On the flight back to Atlanta, Dr. Pierre Rollin snoozed in Seat 26C in his usual imperturbable way, arms folded, head bobbing, oblivious to loudspeaker announcements and the periodic passing of the galley cart.
This routine had become part of his lore. During each viral outbreak, Rollin, the top Ebola expert at the U.S. Centers for Disease Control and Prevention (CDC), would outlast his younger colleagues in the hotel lobby, staying awake until 3 or 4 a.m. to plug new cases into a database.
He managed to do this at 61 because he possessed an uncanny ability to sleep anywhere anytime, whether on the hardwood floor of a staff house in Zaire (Ebola, 1995) or in a back seat lurching down a cratered road in Madagascar (Rift Valley fever, 2008).
On this trip home from Guinea on May 7, Rollin found himself at particular peace. His 5½-week stay as the CDC’s team leader in the opening days of Guinea’s effort to control Ebola had gone about as well as hoped.
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The number of Ebola cases reported each week had been declining steadily for a month. It had been more than 10 days since doctors had seen a new patient in Conakry, the capital, where Rollin worked alongside other early responders from the World Health Organization (WHO) and Doctors Without Borders.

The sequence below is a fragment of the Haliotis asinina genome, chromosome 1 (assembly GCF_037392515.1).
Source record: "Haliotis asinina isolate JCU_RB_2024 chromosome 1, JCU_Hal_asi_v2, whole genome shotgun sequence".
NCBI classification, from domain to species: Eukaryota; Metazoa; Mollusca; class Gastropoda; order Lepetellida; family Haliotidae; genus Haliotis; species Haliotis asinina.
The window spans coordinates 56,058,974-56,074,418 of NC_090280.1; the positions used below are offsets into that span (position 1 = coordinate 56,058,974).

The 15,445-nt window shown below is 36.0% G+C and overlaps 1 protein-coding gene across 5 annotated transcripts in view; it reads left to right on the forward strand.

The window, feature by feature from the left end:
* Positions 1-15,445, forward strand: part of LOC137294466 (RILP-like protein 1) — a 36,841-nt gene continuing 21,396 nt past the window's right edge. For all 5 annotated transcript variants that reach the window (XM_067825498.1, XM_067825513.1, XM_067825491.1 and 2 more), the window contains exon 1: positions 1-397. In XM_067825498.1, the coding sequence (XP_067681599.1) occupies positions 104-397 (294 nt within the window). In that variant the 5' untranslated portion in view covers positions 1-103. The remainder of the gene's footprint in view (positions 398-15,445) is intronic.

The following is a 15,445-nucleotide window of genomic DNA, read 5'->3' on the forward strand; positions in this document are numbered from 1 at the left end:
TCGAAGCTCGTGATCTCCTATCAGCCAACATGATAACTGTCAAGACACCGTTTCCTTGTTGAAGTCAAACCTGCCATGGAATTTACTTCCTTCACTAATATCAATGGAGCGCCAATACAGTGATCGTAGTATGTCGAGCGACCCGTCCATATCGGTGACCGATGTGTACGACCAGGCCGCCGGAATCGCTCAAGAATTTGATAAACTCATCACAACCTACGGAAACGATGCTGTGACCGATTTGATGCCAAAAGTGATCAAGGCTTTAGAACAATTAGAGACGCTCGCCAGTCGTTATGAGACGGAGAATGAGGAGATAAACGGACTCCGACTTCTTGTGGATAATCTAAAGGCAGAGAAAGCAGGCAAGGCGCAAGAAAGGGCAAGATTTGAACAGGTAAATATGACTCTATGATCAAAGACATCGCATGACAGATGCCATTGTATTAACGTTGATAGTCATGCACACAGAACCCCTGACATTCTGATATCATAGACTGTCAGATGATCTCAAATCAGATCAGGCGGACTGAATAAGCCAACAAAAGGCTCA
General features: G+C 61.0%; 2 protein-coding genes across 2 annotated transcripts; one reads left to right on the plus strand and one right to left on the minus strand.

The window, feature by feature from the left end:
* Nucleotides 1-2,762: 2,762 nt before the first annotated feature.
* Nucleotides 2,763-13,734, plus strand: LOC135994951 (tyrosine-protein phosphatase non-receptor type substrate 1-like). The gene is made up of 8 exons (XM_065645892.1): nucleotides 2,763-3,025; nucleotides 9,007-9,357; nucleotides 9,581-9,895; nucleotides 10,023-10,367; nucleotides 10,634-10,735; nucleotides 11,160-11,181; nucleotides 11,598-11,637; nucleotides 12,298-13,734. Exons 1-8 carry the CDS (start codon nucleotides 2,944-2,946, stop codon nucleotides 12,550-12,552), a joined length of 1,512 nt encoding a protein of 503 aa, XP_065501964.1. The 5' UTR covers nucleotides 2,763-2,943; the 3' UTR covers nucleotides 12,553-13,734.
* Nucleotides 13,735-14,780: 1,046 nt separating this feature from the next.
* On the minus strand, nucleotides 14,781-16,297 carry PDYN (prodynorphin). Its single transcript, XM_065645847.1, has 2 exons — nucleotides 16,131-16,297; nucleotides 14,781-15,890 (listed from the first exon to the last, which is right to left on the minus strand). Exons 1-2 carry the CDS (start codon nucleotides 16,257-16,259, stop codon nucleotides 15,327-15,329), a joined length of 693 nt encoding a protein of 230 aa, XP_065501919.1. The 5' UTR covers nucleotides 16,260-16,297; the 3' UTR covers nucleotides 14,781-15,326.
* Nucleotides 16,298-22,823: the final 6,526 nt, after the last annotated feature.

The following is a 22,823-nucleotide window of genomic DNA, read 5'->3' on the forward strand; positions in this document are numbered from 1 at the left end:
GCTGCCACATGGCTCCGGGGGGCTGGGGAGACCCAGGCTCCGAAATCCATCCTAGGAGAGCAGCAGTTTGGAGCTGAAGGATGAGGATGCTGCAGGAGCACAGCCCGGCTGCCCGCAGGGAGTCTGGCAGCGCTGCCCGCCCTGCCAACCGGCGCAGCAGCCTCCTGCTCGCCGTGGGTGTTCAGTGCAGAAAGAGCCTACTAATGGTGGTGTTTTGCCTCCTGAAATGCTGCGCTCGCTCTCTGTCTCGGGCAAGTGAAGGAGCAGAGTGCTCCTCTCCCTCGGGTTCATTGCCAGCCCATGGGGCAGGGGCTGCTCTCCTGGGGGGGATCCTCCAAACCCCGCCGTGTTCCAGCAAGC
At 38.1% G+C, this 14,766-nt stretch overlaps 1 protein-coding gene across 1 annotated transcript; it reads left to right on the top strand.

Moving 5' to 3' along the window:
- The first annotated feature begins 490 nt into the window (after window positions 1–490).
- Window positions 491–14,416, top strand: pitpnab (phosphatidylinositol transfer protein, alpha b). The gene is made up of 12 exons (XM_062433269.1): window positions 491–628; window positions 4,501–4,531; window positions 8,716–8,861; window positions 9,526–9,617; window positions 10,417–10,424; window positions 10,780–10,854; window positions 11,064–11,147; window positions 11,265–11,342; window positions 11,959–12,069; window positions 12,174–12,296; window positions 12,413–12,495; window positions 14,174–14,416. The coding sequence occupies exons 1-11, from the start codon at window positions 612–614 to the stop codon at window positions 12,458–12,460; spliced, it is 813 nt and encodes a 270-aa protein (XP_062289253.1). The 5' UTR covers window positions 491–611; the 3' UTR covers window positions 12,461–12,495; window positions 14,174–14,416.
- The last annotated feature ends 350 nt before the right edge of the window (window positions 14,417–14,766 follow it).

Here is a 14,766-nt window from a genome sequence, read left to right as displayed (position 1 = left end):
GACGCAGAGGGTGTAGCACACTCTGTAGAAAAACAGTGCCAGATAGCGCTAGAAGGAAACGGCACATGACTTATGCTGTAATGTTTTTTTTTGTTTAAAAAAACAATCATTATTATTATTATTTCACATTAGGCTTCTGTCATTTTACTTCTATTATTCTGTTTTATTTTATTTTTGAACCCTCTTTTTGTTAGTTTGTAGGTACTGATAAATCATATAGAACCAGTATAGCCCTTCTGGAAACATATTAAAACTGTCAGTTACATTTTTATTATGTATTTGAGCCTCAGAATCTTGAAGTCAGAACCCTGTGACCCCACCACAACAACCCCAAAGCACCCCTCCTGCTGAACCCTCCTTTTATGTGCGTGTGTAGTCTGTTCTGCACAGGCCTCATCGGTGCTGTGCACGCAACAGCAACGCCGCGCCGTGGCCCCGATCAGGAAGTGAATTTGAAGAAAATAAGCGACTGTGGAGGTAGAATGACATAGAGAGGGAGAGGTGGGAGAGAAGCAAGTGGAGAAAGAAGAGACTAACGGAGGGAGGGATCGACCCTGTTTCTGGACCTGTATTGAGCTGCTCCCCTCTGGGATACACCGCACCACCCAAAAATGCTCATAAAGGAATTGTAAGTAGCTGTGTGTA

New patients had slowed to a trickle in the Forest Region of southeastern Guinea, the center of the outbreak, and there had not been a report across the border in Liberia for four weeks.
Sierra Leone, although surrounded by Guinea and Liberia, had not discovered a single confirmed case.
Like the 10 Ebola crises he had handled before, in Uganda and Sudan and the Democratic Republic of Congo, this first substantial outbreak in West Africa seemed to be burning itself out after a few months and a few hundred infections.
“This is close to over,” Rollin told himself, a view common among the virus hunters. “That’s it for this outbreak.”
Or so he thought. In fact, Rollin and other well-intentioned veterans of past Ebola campaigns had tragically underestimated this outbreak, overlooking clues that now seem apparent. Viewing the West Africa epidemic through the prism of nearly two dozen previous outbreaks across the continent, they failed to appreciate that the 2014 version would be unique in catastrophic ways.
After more than 20,000 cases and 7,800 deaths, it can be hard to recall that there was a moment in the spring when the longest and deadliest Ebola outbreak in history might have been stopped. But without a robust and coordinated response, an invisible epidemic was allowed to thrive alongside the one assumed to be contained.
Although conditions were ideal for the virus to go underground, some of the world’s most experienced Ebola fighters convinced themselves that the sharp decline in newly reported cases in April and May was real.
Tracing those exposed to Ebola and checking them for symptoms — the key to containing any outbreak — had been lacking in many areas. Health workers had been chased out of fearful neighborhoods. Treatment centers had gained such reputations as deathtraps that even desperately ill patients devoted their waning strength to avoiding them.